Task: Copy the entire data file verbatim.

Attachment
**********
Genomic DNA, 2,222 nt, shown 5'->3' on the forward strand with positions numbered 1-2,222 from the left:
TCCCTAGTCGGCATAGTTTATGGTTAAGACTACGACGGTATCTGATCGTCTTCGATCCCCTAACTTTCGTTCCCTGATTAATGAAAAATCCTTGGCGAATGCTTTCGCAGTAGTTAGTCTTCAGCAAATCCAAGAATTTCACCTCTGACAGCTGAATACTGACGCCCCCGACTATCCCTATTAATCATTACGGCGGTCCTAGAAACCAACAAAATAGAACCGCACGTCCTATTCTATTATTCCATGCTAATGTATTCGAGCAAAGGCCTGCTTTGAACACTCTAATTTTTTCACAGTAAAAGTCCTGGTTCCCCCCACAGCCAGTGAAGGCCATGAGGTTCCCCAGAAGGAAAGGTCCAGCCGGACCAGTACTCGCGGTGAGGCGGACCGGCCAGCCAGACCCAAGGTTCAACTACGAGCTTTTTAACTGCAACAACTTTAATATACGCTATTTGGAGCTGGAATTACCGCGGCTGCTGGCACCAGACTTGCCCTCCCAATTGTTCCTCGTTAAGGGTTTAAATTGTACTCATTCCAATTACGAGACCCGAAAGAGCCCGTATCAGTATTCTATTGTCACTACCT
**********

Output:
Genomic DNA, 2,222 nt, shown 5'->3' on the forward strand with positions numbered 1-2,222 from the left:
TCCCTAGTCGGCATAGTTTATGGTTAAGACTACGACGGTATCTGATCGTCTTCGATCCCCTAACTTTCGTTCCCTGATTAATGAAAAATCCTTGGCGAATGCTTTCGCAGTAGTTAGTCTTCAGCAAATCCAAGAATTTCACCTCTGACAGCTGAATACTGACGCCCCCGACTATCCCTATTAATCATTACGGCGGTCCTAGAAACCAACAAAATAGAACCGCACGTCCTATTCTATTATTCCATGCTAATGTATTCGAGCAAAGGCCTGCTTTGAACACTCTAATTTTTTCACAGTAAAAGTCCTGGTTCCCCCCACAGCCAGTGAAGGCCATGAGGTTCCCCAGAAGGAAAGGTCCAGCCGGACCAGTACTCGCGGTGAGGCGGACCGGCCAGCCAGACCCAAGGTTCAACTACGAGCTTTTTAACTGCAACAACTTTAATATACGCTATTTGGAGCTGGAATTACCGCGGCTGCTGGCACCAGACTTGCCCTCCCAATTGTTCCTCGTTAAGGGTTTAAATTGTACTCATTCCAATTACGAGACCCGAAAGAGCCCGTATCAGTATTCTATTGTCACTACCT